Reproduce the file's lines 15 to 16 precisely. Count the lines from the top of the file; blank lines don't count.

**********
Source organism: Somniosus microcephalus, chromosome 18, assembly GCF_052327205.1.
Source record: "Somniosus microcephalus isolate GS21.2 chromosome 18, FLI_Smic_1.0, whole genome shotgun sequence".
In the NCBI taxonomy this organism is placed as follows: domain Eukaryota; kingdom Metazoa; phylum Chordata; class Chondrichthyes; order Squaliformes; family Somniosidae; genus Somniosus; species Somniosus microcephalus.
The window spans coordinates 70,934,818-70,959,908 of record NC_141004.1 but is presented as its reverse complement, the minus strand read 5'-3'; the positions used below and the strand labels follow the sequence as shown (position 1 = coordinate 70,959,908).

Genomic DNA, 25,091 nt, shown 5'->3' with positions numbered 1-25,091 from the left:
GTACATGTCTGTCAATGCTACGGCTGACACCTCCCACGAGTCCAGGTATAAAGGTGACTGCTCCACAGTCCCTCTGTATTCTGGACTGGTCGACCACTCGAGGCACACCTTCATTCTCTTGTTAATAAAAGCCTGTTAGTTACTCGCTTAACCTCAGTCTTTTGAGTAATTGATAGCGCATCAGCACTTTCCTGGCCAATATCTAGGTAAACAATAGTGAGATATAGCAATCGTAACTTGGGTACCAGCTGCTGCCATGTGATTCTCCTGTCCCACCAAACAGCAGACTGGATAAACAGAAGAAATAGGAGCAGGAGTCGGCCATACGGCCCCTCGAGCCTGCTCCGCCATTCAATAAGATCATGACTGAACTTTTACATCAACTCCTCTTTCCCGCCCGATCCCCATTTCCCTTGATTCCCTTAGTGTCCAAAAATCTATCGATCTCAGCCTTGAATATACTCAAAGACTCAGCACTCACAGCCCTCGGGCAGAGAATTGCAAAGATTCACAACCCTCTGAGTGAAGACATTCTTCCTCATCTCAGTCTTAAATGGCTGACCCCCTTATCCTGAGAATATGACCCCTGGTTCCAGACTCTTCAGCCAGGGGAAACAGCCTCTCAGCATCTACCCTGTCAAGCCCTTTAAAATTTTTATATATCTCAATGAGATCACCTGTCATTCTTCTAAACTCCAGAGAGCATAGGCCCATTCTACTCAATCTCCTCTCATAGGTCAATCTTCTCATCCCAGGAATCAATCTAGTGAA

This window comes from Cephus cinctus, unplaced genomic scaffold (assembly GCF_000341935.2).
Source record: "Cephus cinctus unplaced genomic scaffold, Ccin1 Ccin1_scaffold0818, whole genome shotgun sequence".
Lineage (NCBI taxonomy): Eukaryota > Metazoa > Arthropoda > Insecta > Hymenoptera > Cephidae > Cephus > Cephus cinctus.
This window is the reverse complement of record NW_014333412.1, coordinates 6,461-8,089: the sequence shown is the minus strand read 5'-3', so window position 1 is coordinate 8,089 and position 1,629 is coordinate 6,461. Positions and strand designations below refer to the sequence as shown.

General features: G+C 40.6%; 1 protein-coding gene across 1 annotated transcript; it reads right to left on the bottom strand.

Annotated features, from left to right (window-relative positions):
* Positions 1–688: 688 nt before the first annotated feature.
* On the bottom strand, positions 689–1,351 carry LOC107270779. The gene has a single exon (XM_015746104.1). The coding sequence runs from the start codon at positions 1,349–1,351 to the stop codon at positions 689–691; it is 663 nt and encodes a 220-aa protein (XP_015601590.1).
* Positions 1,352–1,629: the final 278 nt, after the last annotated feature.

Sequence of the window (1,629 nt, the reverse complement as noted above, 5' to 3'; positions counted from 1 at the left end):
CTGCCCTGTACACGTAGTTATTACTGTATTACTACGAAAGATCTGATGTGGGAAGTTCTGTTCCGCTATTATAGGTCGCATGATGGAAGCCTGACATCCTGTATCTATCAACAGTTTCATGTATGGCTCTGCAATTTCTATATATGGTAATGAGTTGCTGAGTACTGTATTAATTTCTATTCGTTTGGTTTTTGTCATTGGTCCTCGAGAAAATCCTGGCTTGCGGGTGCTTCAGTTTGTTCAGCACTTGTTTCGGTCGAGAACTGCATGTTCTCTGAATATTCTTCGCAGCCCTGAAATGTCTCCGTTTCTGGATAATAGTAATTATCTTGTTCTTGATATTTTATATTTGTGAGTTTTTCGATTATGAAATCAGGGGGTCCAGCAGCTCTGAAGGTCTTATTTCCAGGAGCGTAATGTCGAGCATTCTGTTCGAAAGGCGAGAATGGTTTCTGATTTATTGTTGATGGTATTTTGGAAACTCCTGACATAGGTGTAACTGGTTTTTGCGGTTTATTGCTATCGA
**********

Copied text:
* Positions 1,352–1,629: the final 278 nt, after the last annotated feature.

Sequence of the window (1,629 nt, the reverse complement as noted above, 5' to 3'; positions counted from 1 at the left end):